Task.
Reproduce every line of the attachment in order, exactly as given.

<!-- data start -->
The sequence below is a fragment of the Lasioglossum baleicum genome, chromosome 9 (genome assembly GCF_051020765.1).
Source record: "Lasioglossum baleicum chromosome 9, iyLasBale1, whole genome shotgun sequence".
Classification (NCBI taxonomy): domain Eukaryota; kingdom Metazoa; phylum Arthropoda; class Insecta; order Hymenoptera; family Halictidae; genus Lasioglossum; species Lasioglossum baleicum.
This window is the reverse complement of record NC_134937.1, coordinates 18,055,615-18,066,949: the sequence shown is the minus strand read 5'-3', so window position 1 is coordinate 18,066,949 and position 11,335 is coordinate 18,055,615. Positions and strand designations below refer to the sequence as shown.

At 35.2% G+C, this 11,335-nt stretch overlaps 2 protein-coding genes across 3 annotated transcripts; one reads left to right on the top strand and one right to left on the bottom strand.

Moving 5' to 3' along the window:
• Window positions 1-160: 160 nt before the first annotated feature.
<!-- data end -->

The sequence below is a fragment of the Lasioglossum baleicum genome, chromosome 9 (genome assembly GCF_051020765.1).
Source record: "Lasioglossum baleicum chromosome 9, iyLasBale1, whole genome shotgun sequence".
Classification (NCBI taxonomy): domain Eukaryota; kingdom Metazoa; phylum Arthropoda; class Insecta; order Hymenoptera; family Halictidae; genus Lasioglossum; species Lasioglossum baleicum.
This window is the reverse complement of record NC_134937.1, coordinates 18,055,615-18,066,949: the sequence shown is the minus strand read 5'-3', so window position 1 is coordinate 18,066,949 and position 11,335 is coordinate 18,055,615. Positions and strand designations below refer to the sequence as shown.

At 35.2% G+C, this 11,335-nt stretch overlaps 2 protein-coding genes across 3 annotated transcripts; one reads left to right on the top strand and one right to left on the bottom strand.

Moving 5' to 3' along the window:
• Window positions 1-160: 160 nt before the first annotated feature.